Joon-ho Bong, the Korean writer and director, likes to write about inadequate people finding themselves in situations they aren’t exactly clever enough to figure out, which makes the journey for the audience that much more enjoyable and that much more tragic in the end, because we might be able to see a way out they cannot.
In his film Memories of Murder, we follow a group of incompetent back water Detectives as they try to find a rapist-serial killer before the next victim is taken down. In The Host a family of dunces bands together to save the youngest daughter from a bio-chemically created monster. In both instances (both great movies, by the way) Joon-ho tells his stories with a healthy dose of biting satire, ever growing dread and a cinematic eye rarely found in America. With his newest thriller Mother, Joon-ho continues his steady climb as one of the best International directors by following the same guidlines.
Like the title suggests the film is about a Mother, who shares a particularly strange relationship with her son (Who is the equivalent of the village idiot.), as she tries to get him off murder charges that both are certain he didn’t commit. Reread that last line and you’ll see the wonderful tightrope Joon-ho walks in telling this story. Wouldn’t it be obvious that the son is certain he didn’t kill someone? Mother and son are dependent on each other in ways people shouldn’t be dependent on each other…even lovers.
That the film is full of twists and turns and wonderfully drawn characters aren’t it’s only joys. There’s further joy in realizing how all of these clues the Mother stumbles upon that lead us in one direction, suddenly and quite logically makes sense in another way completely as we come to find out what actually happened. The irony in the final few “reveals” aren’t just clever, but emotionally jarring, because of how synchronized everything is.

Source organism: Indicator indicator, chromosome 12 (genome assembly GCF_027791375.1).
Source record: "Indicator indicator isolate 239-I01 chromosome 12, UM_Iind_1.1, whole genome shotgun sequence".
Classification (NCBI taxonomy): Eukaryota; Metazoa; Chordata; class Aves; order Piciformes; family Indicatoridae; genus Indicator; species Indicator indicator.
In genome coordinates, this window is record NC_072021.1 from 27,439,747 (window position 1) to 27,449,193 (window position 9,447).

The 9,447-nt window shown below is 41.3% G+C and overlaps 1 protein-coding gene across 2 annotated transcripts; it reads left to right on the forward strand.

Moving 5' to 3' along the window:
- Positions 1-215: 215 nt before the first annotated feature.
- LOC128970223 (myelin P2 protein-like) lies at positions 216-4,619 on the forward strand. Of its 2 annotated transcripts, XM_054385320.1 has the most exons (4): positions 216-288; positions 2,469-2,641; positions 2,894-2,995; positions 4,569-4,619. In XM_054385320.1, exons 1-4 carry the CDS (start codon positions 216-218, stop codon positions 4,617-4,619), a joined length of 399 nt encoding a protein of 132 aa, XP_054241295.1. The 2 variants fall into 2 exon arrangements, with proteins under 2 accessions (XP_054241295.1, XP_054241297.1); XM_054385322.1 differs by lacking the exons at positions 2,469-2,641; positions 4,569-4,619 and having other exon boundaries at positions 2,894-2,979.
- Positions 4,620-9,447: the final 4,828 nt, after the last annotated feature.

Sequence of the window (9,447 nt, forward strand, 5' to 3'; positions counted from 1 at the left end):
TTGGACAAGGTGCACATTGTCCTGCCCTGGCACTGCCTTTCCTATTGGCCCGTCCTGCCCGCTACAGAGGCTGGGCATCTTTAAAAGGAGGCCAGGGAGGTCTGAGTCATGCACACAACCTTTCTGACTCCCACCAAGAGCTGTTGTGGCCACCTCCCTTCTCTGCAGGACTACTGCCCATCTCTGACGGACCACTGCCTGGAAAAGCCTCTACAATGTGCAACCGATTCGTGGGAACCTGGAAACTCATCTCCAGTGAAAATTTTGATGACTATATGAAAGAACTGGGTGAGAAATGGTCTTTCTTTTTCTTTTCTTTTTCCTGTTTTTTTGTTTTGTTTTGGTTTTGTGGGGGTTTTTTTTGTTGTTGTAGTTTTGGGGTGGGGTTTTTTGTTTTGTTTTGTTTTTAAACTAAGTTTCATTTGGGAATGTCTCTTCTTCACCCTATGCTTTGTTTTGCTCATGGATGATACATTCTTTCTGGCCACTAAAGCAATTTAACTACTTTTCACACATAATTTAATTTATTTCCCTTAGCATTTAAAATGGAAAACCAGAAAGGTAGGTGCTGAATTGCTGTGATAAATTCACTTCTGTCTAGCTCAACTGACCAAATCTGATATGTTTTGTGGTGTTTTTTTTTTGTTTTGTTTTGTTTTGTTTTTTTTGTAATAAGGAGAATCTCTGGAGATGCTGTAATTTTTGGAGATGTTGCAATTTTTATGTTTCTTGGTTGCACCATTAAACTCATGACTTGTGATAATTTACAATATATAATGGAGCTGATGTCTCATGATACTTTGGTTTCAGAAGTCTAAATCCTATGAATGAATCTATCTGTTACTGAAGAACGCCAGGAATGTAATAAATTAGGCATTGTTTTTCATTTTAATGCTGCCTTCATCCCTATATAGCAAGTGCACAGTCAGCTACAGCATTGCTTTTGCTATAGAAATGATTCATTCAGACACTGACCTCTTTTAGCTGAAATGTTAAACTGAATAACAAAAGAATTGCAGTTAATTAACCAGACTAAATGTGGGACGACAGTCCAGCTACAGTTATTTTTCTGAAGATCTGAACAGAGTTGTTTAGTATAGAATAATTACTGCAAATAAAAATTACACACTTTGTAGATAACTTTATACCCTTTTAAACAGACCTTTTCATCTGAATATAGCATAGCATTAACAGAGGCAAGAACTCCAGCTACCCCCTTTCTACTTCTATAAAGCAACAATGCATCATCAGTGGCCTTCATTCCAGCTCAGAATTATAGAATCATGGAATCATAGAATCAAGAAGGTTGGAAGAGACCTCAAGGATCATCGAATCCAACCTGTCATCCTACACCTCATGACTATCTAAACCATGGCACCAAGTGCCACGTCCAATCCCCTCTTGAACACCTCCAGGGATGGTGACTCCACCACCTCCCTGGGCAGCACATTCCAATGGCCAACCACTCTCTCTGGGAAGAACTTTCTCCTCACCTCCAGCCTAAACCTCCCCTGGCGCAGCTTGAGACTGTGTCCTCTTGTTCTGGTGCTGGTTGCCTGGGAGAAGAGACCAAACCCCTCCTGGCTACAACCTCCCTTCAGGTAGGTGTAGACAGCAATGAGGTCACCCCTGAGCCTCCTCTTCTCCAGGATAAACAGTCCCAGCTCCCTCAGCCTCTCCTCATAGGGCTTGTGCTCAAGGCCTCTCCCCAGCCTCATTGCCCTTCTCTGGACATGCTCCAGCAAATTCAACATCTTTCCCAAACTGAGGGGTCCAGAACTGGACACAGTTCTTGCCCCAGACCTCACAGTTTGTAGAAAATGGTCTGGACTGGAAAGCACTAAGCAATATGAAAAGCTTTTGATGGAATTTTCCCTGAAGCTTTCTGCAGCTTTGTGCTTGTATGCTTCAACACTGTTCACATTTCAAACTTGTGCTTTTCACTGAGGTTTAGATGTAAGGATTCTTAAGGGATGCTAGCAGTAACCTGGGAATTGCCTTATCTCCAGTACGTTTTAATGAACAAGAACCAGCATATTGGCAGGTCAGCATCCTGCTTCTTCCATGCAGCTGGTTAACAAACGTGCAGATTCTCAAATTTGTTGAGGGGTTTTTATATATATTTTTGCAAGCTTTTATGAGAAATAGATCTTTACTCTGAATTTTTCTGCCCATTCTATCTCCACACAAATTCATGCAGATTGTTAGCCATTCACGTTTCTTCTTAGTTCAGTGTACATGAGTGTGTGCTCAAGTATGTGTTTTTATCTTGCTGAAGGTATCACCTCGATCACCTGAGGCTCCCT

Joon-ho is playing with perception. How characters perceive other characters, how we perceive those characters, but most importantly how the characters perceive themselves. There are no cheats here. Take notes mystery writers: all three are necessary to create a gripping mystery. In considering this, maybe I was wrong when I said the characters are inadequate, maybe they’re simply self-delusional. In the end the reason why we want to see all of this figured out, is perhaps the reason why all of it occurred.
There is a joy we won’t be able to experience. The actress that plays the Mother, Hye-ja Kim, is supposedly the Donna Reed of Korea, so to see her play this anti-Donna Reed character…aw well, I guess we’ll have to do with just watching such a great movie.
As a side note, if each year a film comes out from either Joon-ho Bing, Chan-wook Park, or Guillermo del Toro, I will be a happy movie-goer.